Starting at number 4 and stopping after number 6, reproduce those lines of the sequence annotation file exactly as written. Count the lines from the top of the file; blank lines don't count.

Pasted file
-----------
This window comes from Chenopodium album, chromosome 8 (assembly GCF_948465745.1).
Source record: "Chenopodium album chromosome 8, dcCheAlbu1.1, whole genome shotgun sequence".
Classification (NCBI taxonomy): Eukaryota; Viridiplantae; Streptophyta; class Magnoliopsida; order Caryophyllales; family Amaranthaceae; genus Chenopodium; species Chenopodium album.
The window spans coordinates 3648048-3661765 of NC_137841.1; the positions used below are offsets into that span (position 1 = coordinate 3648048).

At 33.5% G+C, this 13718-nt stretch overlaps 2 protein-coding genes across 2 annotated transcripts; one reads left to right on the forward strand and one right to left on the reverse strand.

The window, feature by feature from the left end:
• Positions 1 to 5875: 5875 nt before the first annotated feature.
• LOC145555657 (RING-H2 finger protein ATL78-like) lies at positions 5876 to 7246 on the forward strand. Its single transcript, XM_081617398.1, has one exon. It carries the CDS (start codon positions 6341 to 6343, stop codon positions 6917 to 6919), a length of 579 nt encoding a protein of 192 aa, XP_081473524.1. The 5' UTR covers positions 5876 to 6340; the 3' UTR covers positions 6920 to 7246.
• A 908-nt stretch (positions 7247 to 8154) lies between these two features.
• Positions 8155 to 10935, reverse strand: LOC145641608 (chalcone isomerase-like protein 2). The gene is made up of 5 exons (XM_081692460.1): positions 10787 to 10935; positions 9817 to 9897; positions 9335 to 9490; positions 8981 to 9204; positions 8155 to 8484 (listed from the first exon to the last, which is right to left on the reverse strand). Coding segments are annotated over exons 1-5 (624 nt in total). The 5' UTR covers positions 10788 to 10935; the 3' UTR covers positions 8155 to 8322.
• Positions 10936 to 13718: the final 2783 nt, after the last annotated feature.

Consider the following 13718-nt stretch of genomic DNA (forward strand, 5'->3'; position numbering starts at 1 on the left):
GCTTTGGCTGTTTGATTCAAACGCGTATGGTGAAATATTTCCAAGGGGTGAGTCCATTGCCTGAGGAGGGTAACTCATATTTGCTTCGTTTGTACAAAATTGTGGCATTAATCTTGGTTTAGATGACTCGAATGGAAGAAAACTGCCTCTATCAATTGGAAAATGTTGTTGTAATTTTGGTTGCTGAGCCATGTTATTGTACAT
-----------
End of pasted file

The window spans coordinates 3648048-3661765 of NC_137841.1; the positions used below are offsets into that span (position 1 = coordinate 3648048).

At 33.5% G+C, this 13718-nt stretch overlaps 2 protein-coding genes across 2 annotated transcripts; one reads left to right on the forward strand and one right to left on the reverse strand.

The window, feature by feature from the left end: